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How Much Can You Sell Crosswords For?

One of the most common questions that people have when they start writing crosswords, is what the going rate is.

However there is no clear answer, as it varies on so many different factors. These include:

- The grid size: generally the larger the puzzle, the more you can charge. If there are twice as many answers in a grid as another puzzle then you would typically look to charge twice as much, for instance. Therefore a good jumbo can fetch a lot more than a quick crossword, for instance.

- The publication you are writing for: some have set rates and will share these for you, whilst others will have a deal negotiated with each individual writer. Remember that the wider the audience and the better the reputation of the publication, typically the more you can charge.

- However, there is greater competition for prestigious newspapers and magazines, and it can be very hard to get on the roster; or they may use a range of writers who just create a few a year each.

- The harder the puzzle is to create, the more it can fetch. Thus a themed puzzle can expect to get more than an unthemed puzzle, and a tricky barred cryptic crossword can expect to get more than a standard cryptic puzzle.

- Generally cryptic puzzles are prized more than quick puzzles, with general knowledge puzzles somewhere in the middle between the two types.

- Different publications will put different demands on the material provided, and this can impact on price too. For instance, if you have to sell full rights and copyright to your puzzle and can't use it elsewhere, then you could typically expect to get better remuneration than if you simply syndicate a puzzle or don't give away any rights, meaning you can resell the puzzle or reuse it as you wish in the future.

You should certainly check all of this out with a client in advance: if you offer a puzzle exclusively then you should negotiate a better deal than if you are providing the puzzle to several different publications.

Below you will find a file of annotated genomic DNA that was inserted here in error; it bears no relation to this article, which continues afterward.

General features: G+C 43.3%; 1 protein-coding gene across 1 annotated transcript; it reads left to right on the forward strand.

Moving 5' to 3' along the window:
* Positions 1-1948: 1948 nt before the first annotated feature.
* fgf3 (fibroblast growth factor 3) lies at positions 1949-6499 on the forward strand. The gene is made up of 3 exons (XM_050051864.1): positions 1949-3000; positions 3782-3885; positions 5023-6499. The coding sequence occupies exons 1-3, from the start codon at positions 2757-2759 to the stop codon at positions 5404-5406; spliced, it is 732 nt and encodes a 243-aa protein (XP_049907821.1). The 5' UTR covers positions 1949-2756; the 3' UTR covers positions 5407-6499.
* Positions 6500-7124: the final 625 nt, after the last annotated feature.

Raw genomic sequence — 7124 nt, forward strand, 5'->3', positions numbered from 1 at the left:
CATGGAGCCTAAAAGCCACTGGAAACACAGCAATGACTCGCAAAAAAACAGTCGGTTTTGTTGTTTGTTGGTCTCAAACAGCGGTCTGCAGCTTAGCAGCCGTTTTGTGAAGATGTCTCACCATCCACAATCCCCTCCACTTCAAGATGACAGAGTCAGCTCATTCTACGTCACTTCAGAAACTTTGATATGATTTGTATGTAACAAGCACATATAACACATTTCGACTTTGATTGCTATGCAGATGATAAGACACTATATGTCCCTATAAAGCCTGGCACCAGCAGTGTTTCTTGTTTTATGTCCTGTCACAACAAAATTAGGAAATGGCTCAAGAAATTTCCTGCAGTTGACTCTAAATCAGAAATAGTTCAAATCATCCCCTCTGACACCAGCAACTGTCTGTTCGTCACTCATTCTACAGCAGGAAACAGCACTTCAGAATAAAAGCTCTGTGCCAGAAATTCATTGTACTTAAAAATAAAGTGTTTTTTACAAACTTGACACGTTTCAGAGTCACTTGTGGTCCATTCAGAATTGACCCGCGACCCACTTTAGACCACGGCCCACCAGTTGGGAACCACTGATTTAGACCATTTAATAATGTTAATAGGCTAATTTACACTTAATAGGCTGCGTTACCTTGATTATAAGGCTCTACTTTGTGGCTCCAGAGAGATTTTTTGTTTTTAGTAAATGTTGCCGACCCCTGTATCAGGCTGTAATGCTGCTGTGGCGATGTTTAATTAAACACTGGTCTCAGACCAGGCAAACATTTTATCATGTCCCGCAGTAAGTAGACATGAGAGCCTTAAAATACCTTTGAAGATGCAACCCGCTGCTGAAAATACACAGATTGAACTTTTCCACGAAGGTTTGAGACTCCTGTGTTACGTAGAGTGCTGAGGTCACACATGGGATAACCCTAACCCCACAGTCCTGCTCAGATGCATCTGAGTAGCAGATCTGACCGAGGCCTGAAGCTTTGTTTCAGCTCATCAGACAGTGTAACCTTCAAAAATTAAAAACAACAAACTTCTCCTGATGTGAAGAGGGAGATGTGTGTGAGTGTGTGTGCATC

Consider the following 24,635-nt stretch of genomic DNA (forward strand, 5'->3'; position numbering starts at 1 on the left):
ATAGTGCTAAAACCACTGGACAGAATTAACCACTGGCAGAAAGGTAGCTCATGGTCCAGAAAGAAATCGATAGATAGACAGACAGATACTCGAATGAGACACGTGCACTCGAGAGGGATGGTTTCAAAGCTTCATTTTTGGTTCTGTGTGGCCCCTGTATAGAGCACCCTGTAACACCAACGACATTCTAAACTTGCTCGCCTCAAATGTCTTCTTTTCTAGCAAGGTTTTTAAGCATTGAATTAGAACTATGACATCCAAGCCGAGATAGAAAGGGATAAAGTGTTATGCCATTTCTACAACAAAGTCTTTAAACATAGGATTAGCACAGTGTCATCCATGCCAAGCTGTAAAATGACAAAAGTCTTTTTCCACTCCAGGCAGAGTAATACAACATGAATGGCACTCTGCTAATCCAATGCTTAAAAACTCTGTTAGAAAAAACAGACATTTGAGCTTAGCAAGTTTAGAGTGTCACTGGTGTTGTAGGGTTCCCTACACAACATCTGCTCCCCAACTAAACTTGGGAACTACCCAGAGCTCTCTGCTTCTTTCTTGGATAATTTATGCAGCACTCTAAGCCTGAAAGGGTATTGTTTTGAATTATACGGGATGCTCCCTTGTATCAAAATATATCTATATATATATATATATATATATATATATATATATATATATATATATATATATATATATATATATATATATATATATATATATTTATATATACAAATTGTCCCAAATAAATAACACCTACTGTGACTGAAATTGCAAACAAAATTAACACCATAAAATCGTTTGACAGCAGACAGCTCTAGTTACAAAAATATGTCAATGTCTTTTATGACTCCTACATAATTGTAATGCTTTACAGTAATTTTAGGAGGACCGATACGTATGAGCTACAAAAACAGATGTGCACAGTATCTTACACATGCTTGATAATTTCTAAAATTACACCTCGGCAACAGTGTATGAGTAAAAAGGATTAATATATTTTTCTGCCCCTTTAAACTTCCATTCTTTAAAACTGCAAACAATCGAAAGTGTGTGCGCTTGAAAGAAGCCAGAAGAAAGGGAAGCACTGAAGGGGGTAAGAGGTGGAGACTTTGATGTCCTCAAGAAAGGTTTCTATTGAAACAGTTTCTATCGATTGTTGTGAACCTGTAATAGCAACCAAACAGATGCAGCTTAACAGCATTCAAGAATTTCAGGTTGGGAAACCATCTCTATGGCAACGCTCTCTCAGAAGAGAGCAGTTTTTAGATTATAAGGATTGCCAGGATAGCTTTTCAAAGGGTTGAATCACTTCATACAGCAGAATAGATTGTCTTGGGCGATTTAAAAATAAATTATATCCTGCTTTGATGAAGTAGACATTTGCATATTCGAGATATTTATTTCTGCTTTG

- The more demands the publisher places, again the more you could expect to be paid. For instance, if you have to use a specific grid pattern, or have an exacting house style to follow with several rounds of revisions you are expected to make at the behest of an editor, then you should again charge more.

- Rather than committing yourself to a large number of puzzles at a certain rate straight off, it might be prudent to do one or two and see how long it takes you, then adjust the rate as necessary. Many people underestimate how long it takes to create a good puzzle and end up creating it for less than the minimum wage: if a puzzle takes you half a day or a whole day to create then you will want to get remunerated accordingly. You could decide what your hourly rate is - for instance 20 an hour, and then if a puzzle takes you five hours to create you will know you need at least 100 for it to cover your time in the creation.

Are you a crossword writer, or an aspiring one? How do you set your rates? Do you have any questions about the commercial side of being a crossword writer? Feel free to share your thoughts and questions on this area that is not often discussed in the comments section below.
Date written: 24 May 2015



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